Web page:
Mash Bills in America

Did you know that mash bills are really only used in American whiskey production? American distilleries refer to the proportions of grains used as their “mash bill”. There are quite a few distinct styles of traditional American Whiskeys. Pennsylvania style ryes traditionally carry over 80% rye in their mash bills. Traditional Maryland style ryes are closer to 60% rye, balancing the mash bill with corn and a small amount of malted barley. (George Washington’s original rye whiskey from Mt. Vernon was 60% rye, 35% corn and 5% malted barley.) Bourbon, called “America’a spirit”, is at least 51% corn and is flavored with either rye or wheat grains and a small amount of malted barley. Corn whiskey is at least 80% corn, usually more. These traditional mash bills grew...

How Do I Love Whiskey? Let Me Count the Ways…

How do I love American Whiskey? Let me count the ways… 1. Bourbon Whiskey. -I almost thought to just leave it at that. -Bourbon was made a distinctly American product in 1964. -Made of at least 51% corn, flavored with either rye or wheat grains, and barley, it is a sweeter robust whiskey and has become huge for collectors and drinkers alike the world over. -Corn is as American as it gets and bourbon flaunts it proudly! 2.Rye Whiskey. -Used to be that when you said you wanted rye, you were getting a Canadian product. Not anymore! Rye is back, baby! -Rye whiskey was the whiskey that George Washington made! -Rye whiskey has its roots in Pennsylvania. Scots-Irish immigrants found that rye grew much more easily in PA soil and adopted the grain in their whiskey...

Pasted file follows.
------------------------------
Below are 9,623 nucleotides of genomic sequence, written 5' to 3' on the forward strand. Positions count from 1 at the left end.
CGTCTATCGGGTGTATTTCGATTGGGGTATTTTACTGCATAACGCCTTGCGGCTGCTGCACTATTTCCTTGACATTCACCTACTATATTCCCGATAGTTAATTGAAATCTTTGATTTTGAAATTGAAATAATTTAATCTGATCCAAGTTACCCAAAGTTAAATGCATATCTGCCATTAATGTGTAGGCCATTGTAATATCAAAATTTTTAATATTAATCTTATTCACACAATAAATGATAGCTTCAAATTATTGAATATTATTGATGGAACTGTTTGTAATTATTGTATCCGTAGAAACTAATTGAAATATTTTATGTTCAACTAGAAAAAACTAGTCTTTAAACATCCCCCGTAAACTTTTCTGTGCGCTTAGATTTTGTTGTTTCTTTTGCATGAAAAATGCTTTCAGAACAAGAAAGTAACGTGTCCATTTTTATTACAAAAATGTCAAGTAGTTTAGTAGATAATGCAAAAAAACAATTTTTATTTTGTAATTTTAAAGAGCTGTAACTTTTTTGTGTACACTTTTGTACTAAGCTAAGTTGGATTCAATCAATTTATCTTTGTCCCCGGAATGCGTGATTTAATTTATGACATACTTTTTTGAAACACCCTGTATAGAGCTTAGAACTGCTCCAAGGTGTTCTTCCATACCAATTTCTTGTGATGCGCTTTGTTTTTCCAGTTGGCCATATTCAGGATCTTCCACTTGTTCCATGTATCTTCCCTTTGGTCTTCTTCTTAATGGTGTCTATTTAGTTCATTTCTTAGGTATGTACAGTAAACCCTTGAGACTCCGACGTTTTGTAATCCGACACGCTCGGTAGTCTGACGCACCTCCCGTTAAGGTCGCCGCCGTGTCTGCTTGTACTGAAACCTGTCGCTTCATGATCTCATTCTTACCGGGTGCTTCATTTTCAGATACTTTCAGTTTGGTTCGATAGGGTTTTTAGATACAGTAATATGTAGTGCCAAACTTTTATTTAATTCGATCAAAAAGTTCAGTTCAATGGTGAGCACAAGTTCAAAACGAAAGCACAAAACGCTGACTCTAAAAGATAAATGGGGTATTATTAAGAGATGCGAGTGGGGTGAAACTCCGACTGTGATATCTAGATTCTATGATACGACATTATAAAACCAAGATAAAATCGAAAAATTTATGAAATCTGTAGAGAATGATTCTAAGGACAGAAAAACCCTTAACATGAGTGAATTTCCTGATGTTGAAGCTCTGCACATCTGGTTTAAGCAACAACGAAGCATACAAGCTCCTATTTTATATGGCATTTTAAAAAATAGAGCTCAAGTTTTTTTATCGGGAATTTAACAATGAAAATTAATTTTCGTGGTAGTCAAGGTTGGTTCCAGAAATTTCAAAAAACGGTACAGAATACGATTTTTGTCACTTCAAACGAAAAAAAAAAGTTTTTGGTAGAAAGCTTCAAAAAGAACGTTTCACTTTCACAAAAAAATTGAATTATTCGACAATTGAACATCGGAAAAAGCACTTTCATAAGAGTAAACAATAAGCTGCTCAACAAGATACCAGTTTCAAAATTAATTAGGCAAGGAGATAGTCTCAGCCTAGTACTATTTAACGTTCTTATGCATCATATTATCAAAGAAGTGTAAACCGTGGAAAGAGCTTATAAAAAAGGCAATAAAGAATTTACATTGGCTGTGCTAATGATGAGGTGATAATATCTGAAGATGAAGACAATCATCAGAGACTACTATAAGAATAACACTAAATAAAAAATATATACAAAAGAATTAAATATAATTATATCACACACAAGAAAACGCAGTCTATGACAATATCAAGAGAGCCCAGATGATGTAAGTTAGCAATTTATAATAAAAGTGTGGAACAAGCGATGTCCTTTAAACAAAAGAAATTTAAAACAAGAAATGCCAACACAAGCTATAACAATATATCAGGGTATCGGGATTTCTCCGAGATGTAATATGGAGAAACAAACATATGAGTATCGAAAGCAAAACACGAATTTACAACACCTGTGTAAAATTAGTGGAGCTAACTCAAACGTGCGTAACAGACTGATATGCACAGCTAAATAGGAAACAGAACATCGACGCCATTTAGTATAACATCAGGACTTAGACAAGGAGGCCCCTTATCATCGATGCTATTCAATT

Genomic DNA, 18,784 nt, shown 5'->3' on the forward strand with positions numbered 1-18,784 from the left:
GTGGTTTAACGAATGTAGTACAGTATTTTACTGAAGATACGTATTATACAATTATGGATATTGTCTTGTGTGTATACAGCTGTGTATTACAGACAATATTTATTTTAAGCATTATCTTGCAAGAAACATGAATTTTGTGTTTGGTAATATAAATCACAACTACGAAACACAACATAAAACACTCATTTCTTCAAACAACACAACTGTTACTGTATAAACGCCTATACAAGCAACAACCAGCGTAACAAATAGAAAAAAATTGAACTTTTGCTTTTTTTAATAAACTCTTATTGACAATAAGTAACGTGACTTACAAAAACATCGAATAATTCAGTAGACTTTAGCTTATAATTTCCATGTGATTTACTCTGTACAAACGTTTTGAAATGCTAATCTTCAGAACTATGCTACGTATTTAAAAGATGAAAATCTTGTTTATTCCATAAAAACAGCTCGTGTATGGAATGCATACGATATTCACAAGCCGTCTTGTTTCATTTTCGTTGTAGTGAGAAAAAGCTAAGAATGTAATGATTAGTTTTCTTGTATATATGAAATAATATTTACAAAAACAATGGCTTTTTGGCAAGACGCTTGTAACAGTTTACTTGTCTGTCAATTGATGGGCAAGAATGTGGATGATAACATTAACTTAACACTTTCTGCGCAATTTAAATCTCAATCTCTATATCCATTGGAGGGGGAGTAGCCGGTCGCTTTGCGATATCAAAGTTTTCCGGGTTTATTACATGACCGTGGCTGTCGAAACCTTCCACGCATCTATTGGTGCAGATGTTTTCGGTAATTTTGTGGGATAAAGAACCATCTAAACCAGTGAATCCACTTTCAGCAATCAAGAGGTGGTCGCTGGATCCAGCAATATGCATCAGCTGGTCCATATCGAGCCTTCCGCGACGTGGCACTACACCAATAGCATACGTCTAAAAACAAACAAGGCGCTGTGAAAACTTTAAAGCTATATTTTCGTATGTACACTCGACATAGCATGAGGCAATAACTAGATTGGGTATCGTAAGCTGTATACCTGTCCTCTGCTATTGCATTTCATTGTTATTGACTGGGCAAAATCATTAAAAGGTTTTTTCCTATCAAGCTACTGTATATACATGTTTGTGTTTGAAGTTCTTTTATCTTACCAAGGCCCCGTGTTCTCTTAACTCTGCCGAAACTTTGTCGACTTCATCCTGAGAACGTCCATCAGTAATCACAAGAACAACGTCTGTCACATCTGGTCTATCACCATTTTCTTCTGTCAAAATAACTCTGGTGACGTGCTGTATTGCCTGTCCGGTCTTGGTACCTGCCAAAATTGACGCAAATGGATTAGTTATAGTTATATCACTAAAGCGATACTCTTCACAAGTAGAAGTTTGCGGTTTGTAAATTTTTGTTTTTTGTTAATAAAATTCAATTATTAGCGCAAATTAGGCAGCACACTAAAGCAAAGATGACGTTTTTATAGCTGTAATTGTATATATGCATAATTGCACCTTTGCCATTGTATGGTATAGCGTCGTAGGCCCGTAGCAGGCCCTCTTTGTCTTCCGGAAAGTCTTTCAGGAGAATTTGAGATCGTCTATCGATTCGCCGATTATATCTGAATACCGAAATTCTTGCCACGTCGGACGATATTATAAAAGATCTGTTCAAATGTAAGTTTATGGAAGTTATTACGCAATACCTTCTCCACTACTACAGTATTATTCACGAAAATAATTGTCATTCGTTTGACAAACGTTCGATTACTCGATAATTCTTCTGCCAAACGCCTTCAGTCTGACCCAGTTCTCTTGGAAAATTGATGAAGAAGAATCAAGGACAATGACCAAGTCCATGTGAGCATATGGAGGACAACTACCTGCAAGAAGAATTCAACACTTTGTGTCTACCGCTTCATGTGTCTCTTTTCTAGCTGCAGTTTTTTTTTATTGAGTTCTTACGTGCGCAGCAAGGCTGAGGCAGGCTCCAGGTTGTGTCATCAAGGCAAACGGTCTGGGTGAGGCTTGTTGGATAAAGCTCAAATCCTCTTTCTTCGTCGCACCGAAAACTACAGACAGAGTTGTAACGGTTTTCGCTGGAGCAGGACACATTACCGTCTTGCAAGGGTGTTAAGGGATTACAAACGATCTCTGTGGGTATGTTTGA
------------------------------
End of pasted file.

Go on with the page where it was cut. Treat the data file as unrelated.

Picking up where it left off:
GMOs and Whiskey

GMOs and Whiskey

There’s been a lot of discussion about GMO’s and whiskey lately. I can’t say that I’m surprised by all the anxiety. It’s a hot topic without even bringing whiskey into the conversation. Quite a few distilleries only use non-GMO corn in their mashes (Buffalo Trace, Four Roses, Wild Turkey). They don’t really advertise this fact, though. I’m not so sure that those distilleries can be positive about whether or not the corn they buy hasn’t been cross-pollinated by neighboring fields, anyway. That being said, in FACT, any genetic material that might go into your whiskey would be removed entirely by the distillation process. My question is, what makes a superior corn mash? Would a person in 2015 be able to tell the...